functio laesa

func·ti·o lae·sa

(fŭnk'shē-ō lē'să),
Impaired function; a fifth sign of inflammation added by Galen to those enunciated by Celsus (rubor, tumor, calor, and dolor).
[L.]

func·ti·o lae·sa

(fŭngk'shē-ō lē'să)
Impaired function; a fifth sign of inflammation added by Galen to those enunciated by Celsus (rubor, tumor, calor, and dolor).
[L.]

func·ti·o lae·sa

(fŭngk'shē-ō lē'să)
Impaired function.
[L.]
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References in periodicals archive ?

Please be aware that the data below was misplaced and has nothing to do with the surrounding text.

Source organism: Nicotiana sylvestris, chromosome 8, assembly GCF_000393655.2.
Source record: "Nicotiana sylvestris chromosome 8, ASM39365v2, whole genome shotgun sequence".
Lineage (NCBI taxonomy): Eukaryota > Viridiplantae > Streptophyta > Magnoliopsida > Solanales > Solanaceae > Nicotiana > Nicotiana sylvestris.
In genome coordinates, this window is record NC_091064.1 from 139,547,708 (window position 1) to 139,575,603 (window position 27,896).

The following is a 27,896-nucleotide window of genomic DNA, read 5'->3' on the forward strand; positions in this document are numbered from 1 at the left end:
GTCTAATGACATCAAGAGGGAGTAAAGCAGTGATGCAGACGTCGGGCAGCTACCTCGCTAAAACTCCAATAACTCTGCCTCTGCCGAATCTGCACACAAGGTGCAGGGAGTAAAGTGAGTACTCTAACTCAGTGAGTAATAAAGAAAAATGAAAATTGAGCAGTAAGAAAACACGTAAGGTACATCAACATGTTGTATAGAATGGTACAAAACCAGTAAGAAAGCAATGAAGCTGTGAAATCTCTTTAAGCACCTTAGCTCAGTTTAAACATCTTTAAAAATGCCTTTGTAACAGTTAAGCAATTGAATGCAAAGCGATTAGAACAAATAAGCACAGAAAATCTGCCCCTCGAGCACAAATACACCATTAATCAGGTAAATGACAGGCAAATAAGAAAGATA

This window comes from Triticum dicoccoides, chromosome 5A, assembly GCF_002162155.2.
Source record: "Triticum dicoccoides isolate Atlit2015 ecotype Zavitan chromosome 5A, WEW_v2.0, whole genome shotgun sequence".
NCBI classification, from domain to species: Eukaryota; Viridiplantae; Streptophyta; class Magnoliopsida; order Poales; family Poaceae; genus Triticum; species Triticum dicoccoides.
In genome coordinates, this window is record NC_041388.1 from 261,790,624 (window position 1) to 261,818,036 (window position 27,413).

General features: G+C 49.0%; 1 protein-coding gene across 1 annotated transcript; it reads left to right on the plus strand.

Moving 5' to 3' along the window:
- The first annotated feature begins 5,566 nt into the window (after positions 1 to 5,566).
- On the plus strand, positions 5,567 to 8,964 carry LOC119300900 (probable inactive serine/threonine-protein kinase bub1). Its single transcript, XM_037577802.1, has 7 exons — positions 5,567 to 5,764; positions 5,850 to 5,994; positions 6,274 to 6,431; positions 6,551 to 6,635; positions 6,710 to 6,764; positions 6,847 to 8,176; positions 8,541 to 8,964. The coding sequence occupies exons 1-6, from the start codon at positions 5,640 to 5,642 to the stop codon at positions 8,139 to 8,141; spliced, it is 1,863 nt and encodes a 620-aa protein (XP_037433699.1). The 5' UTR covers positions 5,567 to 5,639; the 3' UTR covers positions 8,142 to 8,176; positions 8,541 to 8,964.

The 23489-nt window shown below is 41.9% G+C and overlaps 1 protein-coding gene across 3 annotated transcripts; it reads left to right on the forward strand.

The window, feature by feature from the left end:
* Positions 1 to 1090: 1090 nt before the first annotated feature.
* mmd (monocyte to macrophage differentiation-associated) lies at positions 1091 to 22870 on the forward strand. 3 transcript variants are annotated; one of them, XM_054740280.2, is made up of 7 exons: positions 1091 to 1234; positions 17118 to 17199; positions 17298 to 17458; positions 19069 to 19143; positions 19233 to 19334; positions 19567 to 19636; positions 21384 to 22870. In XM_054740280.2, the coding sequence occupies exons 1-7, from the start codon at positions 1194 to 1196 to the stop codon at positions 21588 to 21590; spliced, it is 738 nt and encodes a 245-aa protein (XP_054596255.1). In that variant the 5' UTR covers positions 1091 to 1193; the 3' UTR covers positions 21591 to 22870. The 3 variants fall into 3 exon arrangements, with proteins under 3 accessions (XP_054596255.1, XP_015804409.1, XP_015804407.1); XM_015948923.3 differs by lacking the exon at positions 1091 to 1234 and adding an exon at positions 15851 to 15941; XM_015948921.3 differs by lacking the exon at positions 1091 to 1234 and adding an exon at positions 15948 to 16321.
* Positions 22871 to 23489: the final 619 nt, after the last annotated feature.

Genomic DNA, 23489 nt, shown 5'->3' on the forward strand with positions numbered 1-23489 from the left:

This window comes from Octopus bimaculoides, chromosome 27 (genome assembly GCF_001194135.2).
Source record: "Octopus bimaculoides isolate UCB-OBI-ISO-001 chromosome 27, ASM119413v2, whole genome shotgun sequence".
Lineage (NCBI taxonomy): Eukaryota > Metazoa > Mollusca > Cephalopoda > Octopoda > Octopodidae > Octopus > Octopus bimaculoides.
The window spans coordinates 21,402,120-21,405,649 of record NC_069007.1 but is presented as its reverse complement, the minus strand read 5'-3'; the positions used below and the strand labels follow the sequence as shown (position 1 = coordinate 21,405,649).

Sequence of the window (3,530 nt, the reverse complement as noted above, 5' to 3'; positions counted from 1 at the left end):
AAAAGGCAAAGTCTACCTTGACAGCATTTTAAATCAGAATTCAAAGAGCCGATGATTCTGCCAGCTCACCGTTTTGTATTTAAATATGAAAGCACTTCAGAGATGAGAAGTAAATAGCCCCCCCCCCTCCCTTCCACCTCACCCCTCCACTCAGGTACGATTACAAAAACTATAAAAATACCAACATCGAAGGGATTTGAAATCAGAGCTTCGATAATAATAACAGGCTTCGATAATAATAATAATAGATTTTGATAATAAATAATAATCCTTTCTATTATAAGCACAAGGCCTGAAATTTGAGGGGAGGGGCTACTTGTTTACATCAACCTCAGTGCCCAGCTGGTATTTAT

Galen, the Alexandrian physician redactor, a few hundred years later added functio laesa, Latin for "loss of function," as the fifth aspect or consequence of inflammation.
This inflammation response can be quite aggressive, and manifest as the five cardinal signs of inflammation recognized ages ago: redness, heat, swelling, pain and loss of function, classically referred to in Latin as rubor, calor, tumor, dolor, and functio laesa.